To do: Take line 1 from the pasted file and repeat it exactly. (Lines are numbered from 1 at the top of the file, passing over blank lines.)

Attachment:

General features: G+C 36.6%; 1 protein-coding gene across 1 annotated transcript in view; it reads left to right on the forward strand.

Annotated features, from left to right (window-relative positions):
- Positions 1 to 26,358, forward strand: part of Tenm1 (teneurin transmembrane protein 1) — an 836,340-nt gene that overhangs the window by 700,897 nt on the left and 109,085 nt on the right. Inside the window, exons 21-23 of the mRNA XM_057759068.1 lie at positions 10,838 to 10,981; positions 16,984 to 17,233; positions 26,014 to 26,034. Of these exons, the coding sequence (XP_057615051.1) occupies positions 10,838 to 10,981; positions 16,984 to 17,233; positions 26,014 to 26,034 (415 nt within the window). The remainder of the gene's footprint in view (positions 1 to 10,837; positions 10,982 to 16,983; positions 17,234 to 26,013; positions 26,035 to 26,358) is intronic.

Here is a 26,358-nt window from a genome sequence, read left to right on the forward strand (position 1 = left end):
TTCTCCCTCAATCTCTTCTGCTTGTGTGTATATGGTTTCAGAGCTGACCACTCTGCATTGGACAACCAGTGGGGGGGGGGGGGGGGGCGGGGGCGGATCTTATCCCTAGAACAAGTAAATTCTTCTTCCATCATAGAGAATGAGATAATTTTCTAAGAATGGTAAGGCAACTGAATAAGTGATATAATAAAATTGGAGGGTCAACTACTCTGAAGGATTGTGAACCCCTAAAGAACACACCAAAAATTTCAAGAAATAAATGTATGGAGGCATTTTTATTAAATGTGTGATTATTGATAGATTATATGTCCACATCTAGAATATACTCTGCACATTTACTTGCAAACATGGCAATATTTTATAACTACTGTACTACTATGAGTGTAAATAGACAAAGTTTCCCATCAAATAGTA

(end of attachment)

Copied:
General features: G+C 36.6%; 1 protein-coding gene across 1 annotated transcript in view; it reads left to right on the forward strand.